Last spring’s crash involving a van carrying comedian Tracy Morgan and a big-rig was the latest in a series of deadly accidents which has led to concerns about the safety practices of the trucking industry. Morgan was seriously injured when a Wal-Mart truck, driven by a man who’d been awake for more than 24 hours, slammed into his vehicle. A fellow passenger was killed. Truck Accidents Under Scrutiny After Tracy Morgan Crash
Truck accidents have been increasing in recent years. According to the Federal Motor Carrier Safety Administration (FMCSA), 3,757 people died in collisions with trucks in 2011. Though the nearly 11 million trucks traveling U.S. roads each year comprise only 4.7 percent of all passenger vehicles, they’re involved in 12.4 percent of all fatal crashes. Per miles driven, fatalities for trucks are 17 percent higher than for smaller vehicles. Truck Crash Fatalities Increasing
Many safety advocates point to over-fatigued drivers pressured by employers to reach their destinations quickly to cut costs for the rise in accidents. Some say laws intended to make our highways safer by restricting commercial drivers to 14-hour workdays are backfiring and having the opposite effect.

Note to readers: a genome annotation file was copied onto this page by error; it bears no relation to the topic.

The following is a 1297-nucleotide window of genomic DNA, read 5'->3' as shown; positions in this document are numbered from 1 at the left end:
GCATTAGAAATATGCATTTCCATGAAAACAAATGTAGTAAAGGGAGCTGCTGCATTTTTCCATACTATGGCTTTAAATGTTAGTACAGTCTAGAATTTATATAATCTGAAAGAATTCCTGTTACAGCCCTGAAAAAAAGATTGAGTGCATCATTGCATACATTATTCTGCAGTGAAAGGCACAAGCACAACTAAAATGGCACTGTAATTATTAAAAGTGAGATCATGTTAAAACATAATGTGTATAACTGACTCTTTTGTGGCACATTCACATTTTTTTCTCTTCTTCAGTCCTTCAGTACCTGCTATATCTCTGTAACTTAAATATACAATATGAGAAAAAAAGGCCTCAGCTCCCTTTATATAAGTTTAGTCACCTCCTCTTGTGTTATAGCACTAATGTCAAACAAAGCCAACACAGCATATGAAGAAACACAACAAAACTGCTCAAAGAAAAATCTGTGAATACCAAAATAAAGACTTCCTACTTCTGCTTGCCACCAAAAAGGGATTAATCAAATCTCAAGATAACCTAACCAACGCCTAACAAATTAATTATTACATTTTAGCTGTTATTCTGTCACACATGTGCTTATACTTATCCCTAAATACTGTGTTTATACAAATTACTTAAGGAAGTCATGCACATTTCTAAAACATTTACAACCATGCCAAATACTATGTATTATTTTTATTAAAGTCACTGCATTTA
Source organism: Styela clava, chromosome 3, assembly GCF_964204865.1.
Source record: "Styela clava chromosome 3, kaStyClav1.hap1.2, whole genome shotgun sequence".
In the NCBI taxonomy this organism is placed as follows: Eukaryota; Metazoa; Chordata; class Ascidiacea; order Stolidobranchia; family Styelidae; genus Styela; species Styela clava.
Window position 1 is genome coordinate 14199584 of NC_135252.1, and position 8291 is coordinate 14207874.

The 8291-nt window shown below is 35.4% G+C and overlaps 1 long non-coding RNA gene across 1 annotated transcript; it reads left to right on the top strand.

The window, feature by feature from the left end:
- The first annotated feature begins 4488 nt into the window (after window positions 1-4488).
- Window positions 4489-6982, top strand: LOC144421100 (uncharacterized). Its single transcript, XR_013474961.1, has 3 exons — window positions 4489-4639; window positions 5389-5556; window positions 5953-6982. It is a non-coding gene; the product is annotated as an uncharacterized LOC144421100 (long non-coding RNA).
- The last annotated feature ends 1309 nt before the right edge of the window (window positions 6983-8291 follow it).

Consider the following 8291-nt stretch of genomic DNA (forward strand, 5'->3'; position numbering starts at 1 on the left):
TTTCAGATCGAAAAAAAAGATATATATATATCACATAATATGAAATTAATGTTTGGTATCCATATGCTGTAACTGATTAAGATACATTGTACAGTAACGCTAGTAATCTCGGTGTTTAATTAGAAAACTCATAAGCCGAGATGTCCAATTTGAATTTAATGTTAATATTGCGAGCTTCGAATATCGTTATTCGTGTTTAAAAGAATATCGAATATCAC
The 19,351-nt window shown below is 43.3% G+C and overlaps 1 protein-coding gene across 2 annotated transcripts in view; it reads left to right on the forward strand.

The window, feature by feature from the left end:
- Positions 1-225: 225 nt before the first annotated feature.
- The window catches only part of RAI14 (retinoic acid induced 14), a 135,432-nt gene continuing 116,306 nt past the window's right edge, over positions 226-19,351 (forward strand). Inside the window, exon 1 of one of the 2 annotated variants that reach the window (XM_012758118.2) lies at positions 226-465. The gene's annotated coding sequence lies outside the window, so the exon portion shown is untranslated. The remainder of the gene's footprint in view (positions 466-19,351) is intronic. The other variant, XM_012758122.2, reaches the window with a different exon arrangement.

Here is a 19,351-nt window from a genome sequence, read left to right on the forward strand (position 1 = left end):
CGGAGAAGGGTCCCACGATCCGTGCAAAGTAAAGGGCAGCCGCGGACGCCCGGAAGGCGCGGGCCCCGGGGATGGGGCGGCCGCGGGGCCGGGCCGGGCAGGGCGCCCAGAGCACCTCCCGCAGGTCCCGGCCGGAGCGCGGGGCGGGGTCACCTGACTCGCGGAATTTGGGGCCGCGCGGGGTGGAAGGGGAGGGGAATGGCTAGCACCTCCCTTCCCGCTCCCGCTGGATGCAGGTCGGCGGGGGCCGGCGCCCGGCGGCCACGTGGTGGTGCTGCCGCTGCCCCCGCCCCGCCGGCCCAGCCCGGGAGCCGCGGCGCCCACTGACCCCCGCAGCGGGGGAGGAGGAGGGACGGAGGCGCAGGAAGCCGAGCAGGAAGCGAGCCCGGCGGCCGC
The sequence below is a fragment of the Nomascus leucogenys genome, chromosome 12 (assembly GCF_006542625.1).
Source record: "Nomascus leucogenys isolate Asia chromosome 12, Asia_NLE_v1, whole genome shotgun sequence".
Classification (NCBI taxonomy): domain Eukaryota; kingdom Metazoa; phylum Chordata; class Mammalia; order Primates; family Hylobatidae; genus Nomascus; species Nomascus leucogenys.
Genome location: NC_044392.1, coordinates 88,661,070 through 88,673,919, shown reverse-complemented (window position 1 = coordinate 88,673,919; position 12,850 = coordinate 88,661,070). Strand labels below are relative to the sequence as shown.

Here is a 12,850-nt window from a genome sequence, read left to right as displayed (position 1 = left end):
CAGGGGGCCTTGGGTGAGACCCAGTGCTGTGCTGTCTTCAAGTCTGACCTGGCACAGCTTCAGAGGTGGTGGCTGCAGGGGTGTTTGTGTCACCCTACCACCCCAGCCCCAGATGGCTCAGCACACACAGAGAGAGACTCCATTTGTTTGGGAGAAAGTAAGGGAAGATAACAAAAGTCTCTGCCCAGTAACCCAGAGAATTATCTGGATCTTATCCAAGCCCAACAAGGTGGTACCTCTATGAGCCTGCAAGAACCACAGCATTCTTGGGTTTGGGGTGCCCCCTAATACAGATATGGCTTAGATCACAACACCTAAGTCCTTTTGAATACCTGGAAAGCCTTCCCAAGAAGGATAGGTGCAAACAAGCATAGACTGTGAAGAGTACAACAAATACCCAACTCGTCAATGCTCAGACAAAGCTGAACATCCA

According to Todd Spencer, executive vice president of the Owner-Operator Independent Drivers Association (OOIDA), strict time regulations force some drivers to skip breaks when they need them. “I don’t know how you can conclude anything other than the regulations have made highways less safe,” he said. Why Long-Haul Truckers Are So Tired
But the trucking industry cites other factors for the surge in crashes, including the need for better brakes and warning technology in all semi-trucks and the improving economy– more trucks on the road translates into more accidents. NBC News Article
Careless motorists also play a role in truck collisions. To help reduce accidents, automobile drivers should always adhere to these safety tips when driving near trucks:
For information about trucking safety visit http://www.nhtsa.gov.